Where taxpayers elected to report gains on a sale of Florida real estate in 1965 by the instalment method for Federal income tax purposes, and gain on the sale of foreign real estate was not subject to Massachusetts income tax at that time, the taxpayers' income subject to taxation by the State subsequent to the enactment of G. L. c. 62, Section 3, as appearing in St. 1971, c. 555, Section 5, was to be adjusted pursuant to G. L. c. 62, Section 63 (d), inserted by St. 1971, c. 555, Section 18, to exclude the instalment gain. [700-703]
APPEAL from a decision of the Appellate Tax Board.
Charles P. Burgess (Edward F. Hines, Jr., with him) for the taxpayer.
Thomas Miller, Assistant Attorney General, for the State Tax Commission.
WILKINS. J. The taxpayers appeal from a determination of the Appellate Tax Board (board) that gain included within an instalment payment, received in 1971, on a 1965 sale of an interest in Florida real estate was income taxable under the Massachusetts income tax law. The taxpayers, who were residents of the Commonwealth at all material times, elected to report the sale by the instalment method for Federal income tax purposes. See Int. Rev. Code of 1954, Section 453 (b). The gain on the sale was not taxable under the Massachusetts income tax law in effect in 1965, but the State Tax Commission (commission) claims that the gain received in 1971 was taxable because of 1971 changes in the tax law.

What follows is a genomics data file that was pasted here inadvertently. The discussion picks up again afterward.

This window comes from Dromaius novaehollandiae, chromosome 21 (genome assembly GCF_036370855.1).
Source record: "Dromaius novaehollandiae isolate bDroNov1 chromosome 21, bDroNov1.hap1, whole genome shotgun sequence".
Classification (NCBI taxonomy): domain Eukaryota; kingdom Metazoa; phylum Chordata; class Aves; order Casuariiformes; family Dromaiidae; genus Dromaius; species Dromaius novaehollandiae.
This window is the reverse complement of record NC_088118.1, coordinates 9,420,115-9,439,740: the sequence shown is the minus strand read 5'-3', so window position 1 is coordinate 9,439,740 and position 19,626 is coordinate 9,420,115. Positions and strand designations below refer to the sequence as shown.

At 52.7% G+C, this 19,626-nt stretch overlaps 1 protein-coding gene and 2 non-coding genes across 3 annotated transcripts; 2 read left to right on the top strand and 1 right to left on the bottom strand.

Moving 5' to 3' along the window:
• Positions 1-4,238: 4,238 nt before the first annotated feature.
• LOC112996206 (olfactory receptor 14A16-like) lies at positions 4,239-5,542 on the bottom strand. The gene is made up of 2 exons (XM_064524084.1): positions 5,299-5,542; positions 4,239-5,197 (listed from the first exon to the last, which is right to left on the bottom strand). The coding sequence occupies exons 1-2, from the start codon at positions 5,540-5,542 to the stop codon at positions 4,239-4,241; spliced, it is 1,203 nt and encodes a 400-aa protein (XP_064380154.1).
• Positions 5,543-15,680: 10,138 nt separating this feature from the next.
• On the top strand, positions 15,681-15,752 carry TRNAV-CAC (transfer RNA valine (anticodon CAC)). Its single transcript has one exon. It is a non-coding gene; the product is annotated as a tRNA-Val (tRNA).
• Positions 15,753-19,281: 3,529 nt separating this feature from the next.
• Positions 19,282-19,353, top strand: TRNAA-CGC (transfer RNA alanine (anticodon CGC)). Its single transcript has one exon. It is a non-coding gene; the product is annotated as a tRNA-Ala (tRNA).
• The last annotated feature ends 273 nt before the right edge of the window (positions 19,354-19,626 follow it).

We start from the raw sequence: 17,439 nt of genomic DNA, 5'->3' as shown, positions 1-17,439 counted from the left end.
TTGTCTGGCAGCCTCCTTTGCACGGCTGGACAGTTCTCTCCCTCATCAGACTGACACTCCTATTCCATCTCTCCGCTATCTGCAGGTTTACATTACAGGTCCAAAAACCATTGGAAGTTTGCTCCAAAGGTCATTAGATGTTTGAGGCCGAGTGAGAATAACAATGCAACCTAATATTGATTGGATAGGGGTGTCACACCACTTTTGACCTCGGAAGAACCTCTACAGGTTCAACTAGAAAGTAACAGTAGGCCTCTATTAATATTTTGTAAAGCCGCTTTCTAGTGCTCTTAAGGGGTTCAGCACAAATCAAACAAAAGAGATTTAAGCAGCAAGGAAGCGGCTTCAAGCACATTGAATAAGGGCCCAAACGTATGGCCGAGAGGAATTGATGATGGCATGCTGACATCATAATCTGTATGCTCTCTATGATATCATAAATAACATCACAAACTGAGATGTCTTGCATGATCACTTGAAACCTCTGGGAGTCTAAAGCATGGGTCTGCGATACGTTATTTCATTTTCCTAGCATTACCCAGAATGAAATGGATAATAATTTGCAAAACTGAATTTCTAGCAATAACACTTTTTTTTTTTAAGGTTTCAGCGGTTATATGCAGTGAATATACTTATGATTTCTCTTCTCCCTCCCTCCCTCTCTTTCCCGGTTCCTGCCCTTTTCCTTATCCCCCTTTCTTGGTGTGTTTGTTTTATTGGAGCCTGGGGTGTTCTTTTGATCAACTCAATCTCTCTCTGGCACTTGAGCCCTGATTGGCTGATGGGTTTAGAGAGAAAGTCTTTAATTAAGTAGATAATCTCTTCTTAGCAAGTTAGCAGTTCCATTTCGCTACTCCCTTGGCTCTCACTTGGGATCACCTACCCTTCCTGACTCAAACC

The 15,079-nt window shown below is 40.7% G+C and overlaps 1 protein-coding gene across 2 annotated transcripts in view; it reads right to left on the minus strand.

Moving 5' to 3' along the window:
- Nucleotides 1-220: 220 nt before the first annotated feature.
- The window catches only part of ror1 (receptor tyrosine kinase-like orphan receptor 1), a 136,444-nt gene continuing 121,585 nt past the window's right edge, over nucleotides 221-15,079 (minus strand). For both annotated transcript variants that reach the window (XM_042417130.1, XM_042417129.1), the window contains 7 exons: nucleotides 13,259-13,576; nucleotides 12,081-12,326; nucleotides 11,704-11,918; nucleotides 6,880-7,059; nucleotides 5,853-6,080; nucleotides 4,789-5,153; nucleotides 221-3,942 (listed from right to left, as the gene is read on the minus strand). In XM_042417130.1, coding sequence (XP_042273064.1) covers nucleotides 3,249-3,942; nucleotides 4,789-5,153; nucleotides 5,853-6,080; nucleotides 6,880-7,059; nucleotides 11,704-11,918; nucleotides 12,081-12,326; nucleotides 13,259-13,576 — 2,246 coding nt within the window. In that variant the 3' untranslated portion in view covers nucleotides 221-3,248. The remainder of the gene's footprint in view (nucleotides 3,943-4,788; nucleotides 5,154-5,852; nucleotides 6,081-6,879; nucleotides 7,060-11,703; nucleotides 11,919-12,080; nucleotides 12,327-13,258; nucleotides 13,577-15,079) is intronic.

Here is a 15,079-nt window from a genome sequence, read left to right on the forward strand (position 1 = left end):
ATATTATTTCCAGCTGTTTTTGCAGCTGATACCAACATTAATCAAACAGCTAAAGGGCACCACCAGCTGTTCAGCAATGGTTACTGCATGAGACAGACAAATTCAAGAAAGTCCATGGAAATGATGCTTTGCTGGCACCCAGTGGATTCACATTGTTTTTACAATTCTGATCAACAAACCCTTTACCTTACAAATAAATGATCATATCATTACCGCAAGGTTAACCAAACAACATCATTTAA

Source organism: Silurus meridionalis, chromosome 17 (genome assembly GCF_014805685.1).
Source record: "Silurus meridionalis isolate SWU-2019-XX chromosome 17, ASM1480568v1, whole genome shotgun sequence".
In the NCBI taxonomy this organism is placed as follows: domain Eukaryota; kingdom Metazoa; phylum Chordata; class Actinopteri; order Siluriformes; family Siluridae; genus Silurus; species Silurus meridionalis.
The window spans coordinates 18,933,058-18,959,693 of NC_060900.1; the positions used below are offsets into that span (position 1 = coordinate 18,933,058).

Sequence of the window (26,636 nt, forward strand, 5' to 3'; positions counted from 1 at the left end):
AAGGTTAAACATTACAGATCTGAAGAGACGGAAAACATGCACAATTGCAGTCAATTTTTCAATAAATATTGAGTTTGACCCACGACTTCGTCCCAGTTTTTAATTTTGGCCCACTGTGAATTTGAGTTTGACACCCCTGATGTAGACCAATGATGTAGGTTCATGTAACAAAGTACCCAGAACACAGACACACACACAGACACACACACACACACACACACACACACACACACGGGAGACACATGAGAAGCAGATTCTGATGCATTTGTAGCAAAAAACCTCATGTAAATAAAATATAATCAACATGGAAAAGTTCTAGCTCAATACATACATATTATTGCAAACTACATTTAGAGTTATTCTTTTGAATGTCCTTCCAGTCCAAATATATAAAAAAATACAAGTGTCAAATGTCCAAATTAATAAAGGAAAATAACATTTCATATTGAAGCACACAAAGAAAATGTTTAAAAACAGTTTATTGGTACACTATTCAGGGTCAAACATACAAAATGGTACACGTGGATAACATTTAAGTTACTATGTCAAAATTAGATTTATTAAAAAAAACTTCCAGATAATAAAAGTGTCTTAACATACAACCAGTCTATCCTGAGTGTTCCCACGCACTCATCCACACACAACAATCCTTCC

The facts are quite simple. In 1965, one of the taxpayers sold an undivided one-ninth interest in Florida real estate. The sale price was to be paid over a ten-year period. The taxpayers and the other sellers elected to report the transaction on the instalment method for Federal income tax purposes. At no time have the taxpayers applied to the commission for permission to report the transaction on the instalment method for Massachusetts income tax purposes. [Note 2]